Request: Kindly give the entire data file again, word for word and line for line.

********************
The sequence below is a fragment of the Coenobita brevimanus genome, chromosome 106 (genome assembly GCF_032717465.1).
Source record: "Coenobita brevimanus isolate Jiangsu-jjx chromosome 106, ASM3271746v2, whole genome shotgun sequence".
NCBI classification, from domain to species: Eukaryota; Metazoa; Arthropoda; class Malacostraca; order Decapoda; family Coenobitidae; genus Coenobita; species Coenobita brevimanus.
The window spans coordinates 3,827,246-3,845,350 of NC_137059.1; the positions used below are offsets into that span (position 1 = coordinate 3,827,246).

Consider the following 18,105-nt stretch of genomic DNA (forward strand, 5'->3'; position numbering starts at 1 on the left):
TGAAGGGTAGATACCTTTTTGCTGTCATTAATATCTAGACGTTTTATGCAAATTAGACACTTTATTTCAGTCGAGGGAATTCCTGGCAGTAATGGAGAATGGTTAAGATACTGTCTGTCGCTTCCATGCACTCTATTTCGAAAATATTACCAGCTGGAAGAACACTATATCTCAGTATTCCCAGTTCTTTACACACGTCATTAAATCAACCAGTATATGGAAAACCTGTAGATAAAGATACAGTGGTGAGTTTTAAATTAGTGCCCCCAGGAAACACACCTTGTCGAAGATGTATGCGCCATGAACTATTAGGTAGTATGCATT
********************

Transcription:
The sequence below is a fragment of the Coenobita brevimanus genome, chromosome 106 (genome assembly GCF_032717465.1).
Source record: "Coenobita brevimanus isolate Jiangsu-jjx chromosome 106, ASM3271746v2, whole genome shotgun sequence".
NCBI classification, from domain to species: Eukaryota; Metazoa; Arthropoda; class Malacostraca; order Decapoda; family Coenobitidae; genus Coenobita; species Coenobita brevimanus.
The window spans coordinates 3,827,246-3,845,350 of NC_137059.1; the positions used below are offsets into that span (position 1 = coordinate 3,827,246).

Consider the following 18,105-nt stretch of genomic DNA (forward strand, 5'->3'; position numbering starts at 1 on the left):
TGAAGGGTAGATACCTTTTTGCTGTCATTAATATCTAGACGTTTTATGCAAATTAGACACTTTATTTCAGTCGAGGGAATTCCTGGCAGTAATGGAGAATGGTTAAGATACTGTCTGTCGCTTCCATGCACTCTATTTCGAAAATATTACCAGCTGGAAGAACACTATATCTCAGTATTCCCAGTTCTTTACACACGTCATTAAATCAACCAGTATATGGAAAACCTGTAGATAAAGATACAGTGGTGAGTTTTAAATTAGTGCCCCCAGGAAACACACCTTGTCGAAGATGTATGCGCCATGAACTATTAGGTAGTATGCATT